• The animal may be a multiple delivery animal. A multiple delivery animal is one that is born along with at least one sibling from the same pregnant animal. Such multiple pregnancies can be a common feature of the particular species such as with mice, or alternatively, they may be uncommon as with cattle. The immunostimulatory nucleic acids can be administered to such animals following birth, for example, in order to increase their weight or to promote innate immunity. This is particularly useful since animals born from a multiple pregnancy, particularly those in which such pregnancies are not common, tend to be underdeveloped and of low birth weight
  • As mentioned above, the description also embraces the administration of immunostimulatory nucleic acids to animals in utero both for the purpose of promoting rate of growth or promoting innate immunity. As used herein, an animal in utero is an animal that is still within the body of its mother, preferably within the uterus and amniotic sac, and which thus has yet to be born. Animals in utero are also referred to herein as fetuses. Such fetuses can be administered the immunostimulatory nucleic acids at any time in the gestation period. In these latter embodiments, the immunostimulatory nucleic acids can be administered to the amniotic sac directly (i.e., trans-placental), or to the pregnant animal carrying the fetus. If administration is to the pregnant animal, administration can take various forms including oral, parenteral (e.g., subcutaneous) and intra-vaginal. As with certain other embodiments, oral administration may be preferred in some instances due to the ease and convenience of administration. Oral administration facilitates the delivery of the nucleic acids along with the animal feed.
  • Mechanisms of placental transport, as well as agents that effect such transport, are known. Generally, placental transport can occur via endocytosis/exocytosis, lipophilic diffusion, paracellular diffusion, and protein mediated transfer. Endocytosis/exocytosis refers to the uptake of a particular compound from the maternal blood by endocytosis, followed by transport across the cytosol using vesicles, and then release into the fetal circulation. Immunoglobulins are commonly transported to the placenta via this mechanism. Lipophilic diffusion is used to transport hydrophobic molecules that are soluble in plasma membranes such as respiratory gases. Accordingly, an immunostimulatory nucleic acid formulated in a lipid shell or in conjunction with a lipid compound can be transported into the placenta via this latter mechanism. Paracellular diffusion involves the exchange of hydrophilic molecules via water filled channels, and is usually driven by electrochemical imbalances or differences. Compounds transported into the placenta in this manner include small solutes, and ions such as sodium, chloride, and potassium. Protein mediated transport involves the transport of hydrophilic molecules such as ions, amino acids and sugars using specific proteins that bind such molecules. These proteins are located in the maternal and fetal facing plasma membranes. It is possible that immunostimulatory nucleic acids can be transported across the placenta and into the amniotic sac using one or more of these mechanisms depending upon the formulation and conjugation of the nucleic acid.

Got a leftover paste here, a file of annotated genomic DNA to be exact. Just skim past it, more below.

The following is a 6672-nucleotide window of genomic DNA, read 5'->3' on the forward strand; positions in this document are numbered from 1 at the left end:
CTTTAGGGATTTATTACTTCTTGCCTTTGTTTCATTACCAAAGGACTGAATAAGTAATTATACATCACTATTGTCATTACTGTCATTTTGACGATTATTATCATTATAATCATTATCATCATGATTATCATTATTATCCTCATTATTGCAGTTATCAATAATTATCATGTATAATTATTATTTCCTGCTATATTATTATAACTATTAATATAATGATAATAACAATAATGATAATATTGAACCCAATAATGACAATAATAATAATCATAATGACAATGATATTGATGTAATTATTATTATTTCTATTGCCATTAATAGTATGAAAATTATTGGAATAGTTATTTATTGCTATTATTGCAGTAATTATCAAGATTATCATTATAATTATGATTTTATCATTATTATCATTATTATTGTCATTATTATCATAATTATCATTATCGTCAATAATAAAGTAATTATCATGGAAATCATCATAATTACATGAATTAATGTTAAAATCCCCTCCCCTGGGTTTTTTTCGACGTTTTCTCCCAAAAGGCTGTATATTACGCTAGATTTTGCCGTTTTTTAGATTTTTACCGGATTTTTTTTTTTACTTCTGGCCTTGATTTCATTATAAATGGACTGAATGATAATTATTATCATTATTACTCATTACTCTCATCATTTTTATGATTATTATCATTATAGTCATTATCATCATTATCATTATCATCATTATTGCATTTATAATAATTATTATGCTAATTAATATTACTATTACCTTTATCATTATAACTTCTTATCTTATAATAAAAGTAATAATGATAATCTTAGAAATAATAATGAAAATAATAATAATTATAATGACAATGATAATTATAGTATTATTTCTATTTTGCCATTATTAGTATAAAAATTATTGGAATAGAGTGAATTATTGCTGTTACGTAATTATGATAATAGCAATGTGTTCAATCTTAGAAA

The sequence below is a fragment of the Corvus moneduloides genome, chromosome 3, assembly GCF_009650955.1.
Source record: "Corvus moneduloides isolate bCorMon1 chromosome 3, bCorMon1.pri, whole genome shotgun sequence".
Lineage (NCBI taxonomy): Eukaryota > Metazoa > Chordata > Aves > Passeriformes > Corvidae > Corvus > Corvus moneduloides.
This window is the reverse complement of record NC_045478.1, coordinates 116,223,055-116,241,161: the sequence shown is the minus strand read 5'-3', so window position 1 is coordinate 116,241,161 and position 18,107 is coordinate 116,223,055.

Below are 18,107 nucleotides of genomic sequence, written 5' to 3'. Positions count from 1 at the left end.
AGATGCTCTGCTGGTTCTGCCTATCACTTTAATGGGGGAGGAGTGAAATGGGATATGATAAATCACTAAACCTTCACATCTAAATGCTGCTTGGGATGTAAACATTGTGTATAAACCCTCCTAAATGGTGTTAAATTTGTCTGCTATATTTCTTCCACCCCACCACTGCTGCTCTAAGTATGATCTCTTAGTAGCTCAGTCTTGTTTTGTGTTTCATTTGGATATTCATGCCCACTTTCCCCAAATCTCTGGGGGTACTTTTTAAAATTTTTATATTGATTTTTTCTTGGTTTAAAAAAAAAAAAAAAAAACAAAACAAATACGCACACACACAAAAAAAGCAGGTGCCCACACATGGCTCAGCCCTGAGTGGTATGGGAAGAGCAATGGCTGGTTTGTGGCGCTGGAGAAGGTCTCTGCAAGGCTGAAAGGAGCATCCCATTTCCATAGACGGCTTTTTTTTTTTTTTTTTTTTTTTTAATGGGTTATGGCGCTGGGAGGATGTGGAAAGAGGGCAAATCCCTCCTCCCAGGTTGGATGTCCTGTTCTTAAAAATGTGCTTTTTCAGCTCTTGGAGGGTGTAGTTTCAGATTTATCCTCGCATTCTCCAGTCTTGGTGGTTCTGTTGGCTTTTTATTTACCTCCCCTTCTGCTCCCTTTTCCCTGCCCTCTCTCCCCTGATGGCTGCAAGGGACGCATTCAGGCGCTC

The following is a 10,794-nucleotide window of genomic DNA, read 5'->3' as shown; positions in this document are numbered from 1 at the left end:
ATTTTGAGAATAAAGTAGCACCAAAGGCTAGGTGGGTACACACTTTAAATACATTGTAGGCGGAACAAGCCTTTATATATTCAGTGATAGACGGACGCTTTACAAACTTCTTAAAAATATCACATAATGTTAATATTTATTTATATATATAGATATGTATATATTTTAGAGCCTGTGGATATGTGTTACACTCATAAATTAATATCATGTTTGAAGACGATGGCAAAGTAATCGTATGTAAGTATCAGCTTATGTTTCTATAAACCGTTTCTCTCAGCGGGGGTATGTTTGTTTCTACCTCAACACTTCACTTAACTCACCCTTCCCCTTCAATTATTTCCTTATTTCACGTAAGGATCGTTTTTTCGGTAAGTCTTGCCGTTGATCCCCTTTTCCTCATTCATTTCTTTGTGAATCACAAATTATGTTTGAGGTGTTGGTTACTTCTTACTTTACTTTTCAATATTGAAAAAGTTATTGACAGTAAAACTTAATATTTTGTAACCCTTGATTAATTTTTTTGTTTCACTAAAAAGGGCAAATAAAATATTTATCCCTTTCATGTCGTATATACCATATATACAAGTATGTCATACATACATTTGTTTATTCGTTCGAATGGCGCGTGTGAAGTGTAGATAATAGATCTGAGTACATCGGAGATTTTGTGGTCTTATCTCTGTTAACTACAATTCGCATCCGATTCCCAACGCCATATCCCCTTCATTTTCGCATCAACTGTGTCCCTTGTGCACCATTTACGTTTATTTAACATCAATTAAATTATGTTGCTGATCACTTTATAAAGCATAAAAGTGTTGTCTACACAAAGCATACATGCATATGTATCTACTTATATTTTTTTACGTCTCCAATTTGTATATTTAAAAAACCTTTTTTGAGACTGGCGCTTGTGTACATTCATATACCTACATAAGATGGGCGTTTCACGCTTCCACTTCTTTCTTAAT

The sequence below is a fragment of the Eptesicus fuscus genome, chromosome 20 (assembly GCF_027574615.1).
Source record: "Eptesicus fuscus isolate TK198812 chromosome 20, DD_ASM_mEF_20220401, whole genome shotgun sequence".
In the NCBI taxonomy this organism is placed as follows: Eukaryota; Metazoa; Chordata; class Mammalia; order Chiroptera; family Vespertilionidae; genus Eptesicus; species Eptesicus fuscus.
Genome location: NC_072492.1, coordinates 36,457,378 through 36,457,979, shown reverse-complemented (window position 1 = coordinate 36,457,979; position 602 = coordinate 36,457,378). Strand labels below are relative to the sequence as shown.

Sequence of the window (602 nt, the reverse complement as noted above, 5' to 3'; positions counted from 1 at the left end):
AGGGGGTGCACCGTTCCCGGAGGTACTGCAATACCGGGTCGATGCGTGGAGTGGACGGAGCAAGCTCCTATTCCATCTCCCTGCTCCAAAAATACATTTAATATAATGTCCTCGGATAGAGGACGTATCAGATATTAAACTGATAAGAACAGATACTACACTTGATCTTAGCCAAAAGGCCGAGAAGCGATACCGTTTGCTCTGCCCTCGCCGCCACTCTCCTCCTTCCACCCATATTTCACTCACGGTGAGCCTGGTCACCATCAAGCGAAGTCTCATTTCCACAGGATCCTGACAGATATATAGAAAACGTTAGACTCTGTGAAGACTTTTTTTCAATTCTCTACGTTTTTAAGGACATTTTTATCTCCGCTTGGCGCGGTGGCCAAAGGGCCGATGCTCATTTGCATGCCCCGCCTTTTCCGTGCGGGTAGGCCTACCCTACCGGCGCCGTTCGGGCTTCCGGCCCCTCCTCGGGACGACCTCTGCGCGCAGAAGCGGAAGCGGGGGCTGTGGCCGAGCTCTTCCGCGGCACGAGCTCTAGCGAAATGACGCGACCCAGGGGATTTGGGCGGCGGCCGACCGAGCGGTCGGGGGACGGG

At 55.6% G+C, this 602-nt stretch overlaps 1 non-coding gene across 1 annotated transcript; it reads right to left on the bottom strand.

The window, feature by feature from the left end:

• For aspects of the description directed at promoting innate immunity, it is preferred that the immunostimulatory nucleic acids be administered locally such as in a subcutaneous injection. This is particularly the case in animals which are known to become passively infected with infectious agents in certain bodily sites. An example is chickens which are known to be prone to bacterial infections in their abdominal region. It was surprisingly discovered according to the description that administration of the immunostimulatory nucleic acid to the subcutaneous region in the abdomen provided better protection against a later infection (that entered the body in that area) than did intramuscular injection or subcutaneous administration at a distal site. While intramuscular injection provided systemic immunity, the local subcutaneous injection provided both systemic and local immunity, as evidenced by both better survival outcome and smaller lesion size at the initial site of infection. Moreover, administration of the nucleic acid at the initial site of infection also reduced the number of lesions in other areas of the body, including the pericardium and air sacs of the lungs. Accordingly, animals can be administered immunostimulatory nucleic acids subcutaneously in regions known to be common sites of entry for infectious pathogens, and such administration will improve the innate immunity of such animals, particularly in dealing with future passive infections.